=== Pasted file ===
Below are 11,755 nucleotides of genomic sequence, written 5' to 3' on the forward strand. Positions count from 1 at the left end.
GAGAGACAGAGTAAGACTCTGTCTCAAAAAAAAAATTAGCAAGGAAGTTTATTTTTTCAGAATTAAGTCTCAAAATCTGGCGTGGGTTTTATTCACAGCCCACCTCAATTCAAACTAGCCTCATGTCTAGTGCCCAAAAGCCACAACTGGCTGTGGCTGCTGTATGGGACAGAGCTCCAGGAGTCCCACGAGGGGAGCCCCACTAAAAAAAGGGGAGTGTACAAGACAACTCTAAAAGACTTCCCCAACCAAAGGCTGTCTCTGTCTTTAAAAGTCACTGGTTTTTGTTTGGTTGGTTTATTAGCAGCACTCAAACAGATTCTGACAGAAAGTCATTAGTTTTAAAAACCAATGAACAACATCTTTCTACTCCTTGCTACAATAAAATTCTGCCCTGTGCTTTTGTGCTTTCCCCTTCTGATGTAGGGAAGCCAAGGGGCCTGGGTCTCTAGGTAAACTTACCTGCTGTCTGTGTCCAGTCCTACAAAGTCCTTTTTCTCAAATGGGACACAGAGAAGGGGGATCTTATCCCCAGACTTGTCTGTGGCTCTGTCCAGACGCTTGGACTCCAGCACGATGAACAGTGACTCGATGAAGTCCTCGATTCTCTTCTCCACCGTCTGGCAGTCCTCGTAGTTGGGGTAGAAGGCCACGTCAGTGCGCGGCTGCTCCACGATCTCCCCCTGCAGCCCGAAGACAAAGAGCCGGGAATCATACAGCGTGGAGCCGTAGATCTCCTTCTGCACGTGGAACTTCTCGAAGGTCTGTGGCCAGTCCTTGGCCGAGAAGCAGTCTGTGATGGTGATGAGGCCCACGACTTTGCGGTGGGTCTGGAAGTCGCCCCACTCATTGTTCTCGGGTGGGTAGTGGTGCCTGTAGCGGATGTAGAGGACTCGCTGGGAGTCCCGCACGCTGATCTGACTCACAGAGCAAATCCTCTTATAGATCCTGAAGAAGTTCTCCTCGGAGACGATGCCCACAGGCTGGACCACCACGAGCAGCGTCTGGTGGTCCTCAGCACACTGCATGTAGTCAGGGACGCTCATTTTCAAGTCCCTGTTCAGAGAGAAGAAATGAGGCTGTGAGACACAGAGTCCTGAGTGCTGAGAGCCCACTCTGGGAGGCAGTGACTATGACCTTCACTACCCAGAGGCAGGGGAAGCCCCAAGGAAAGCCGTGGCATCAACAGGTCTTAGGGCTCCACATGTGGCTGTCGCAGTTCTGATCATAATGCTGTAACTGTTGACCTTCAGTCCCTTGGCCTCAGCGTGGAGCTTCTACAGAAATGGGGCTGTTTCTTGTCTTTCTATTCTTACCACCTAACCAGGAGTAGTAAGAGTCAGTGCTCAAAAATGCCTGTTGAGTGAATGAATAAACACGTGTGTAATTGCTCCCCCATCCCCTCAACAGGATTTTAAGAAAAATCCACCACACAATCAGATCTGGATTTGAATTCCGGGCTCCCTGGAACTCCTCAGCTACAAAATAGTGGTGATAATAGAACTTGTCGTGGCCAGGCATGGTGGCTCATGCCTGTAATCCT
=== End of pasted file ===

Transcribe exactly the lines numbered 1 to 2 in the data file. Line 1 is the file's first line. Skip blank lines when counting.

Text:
Below are 11,755 nucleotides of genomic sequence, written 5' to 3' on the forward strand. Positions count from 1 at the left end.
GAGAGACAGAGTAAGACTCTGTCTCAAAAAAAAAATTAGCAAGGAAGTTTATTTTTTCAGAATTAAGTCTCAAAATCTGGCGTGGGTTTTATTCACAGCCCACCTCAATTCAAACTAGCCTCATGTCTAGTGCCCAAAAGCCACAACTGGCTGTGGCTGCTGTATGGGACAGAGCTCCAGGAGTCCCACGAGGGGAGCCCCACTAAAAAAAGGGGAGTGTACAAGACAACTCTAAAAGACTTCCCCAACCAAAGGCTGTCTCTGTCTTTAAAAGTCACTGGTTTTTGTTTGGTTGGTTTATTAGCAGCACTCAAACAGATTCTGACAGAAAGTCATTAGTTTTAAAAACCAATGAACAACATCTTTCTACTCCTTGCTACAATAAAATTCTGCCCTGTGCTTTTGTGCTTTCCCCTTCTGATGTAGGGAAGCCAAGGGGCCTGGGTCTCTAGGTAAACTTACCTGCTGTCTGTGTCCAGTCCTACAAAGTCCTTTTTCTCAAATGGGACACAGAGAAGGGGGATCTTATCCCCAGACTTGTCTGTGGCTCTGTCCAGACGCTTGGACTCCAGCACGATGAACAGTGACTCGATGAAGTCCTCGATTCTCTTCTCCACCGTCTGGCAGTCCTCGTAGTTGGGGTAGAAGGCCACGTCAGTGCGCGGCTGCTCCACGATCTCCCCCTGCAGCCCGAAGACAAAGAGCCGGGAATCATACAGCGTGGAGCCGTAGATCTCCTTCTGCACGTGGAACTTCTCGAAGGTCTGTGGCCAGTCCTTGGCCGAGAAGCAGTCTGTGATGGTGATGAGGCCCACGACTTTGCGGTGGGTCTGGAAGTCGCCCCACTCATTGTTCTCGGGTGGGTAGTGGTGCCTGTAGCGGATGTAGAGGACTCGCTGGGAGTCCCGCACGCTGATCTGACTCACAGAGCAAATCCTCTTATAGATCCTGAAGAAGTTCTCCTCGGAGACGATGCCCACAGGCTGGACCACCACGAGCAGCGTCTGGTGGTCCTCAGCACACTGCATGTAGTCAGGGACGCTCATTTTCAAGTCCCTGTTCAGAGAGAAGAAATGAGGCTGTGAGACACAGAGTCCTGAGTGCTGAGAGCCCACTCTGGGAGGCAGTGACTATGACCTTCACTACCCAGAGGCAGGGGAAGCCCCAAGGAAAGCCGTGGCATCAACAGGTCTTAGGGCTCCACATGTGGCTGTCGCAGTTCTGATCATAATGCTGTAACTGTTGACCTTCAGTCCCTTGGCCTCAGCGTGGAGCTTCTACAGAAATGGGGCTGTTTCTTGTCTTTCTATTCTTACCACCTAACCAGGAGTAGTAAGAGTCAGTGCTCAAAAATGCCTGTTGAGTGAATGAATAAACACGTGTGTAATTGCTCCCCCATCCCCTCAACAGGATTTTAAGAAAAATCCACCACACAATCAGATCTGGATTTGAATTCCGGGCTCCCTGGAACTCCTCAGCTACAAAATAGTGGTGATAATAGAACTTGTCGTGGCCAGGCATGGTGGCTCATGCCTGTAATCCT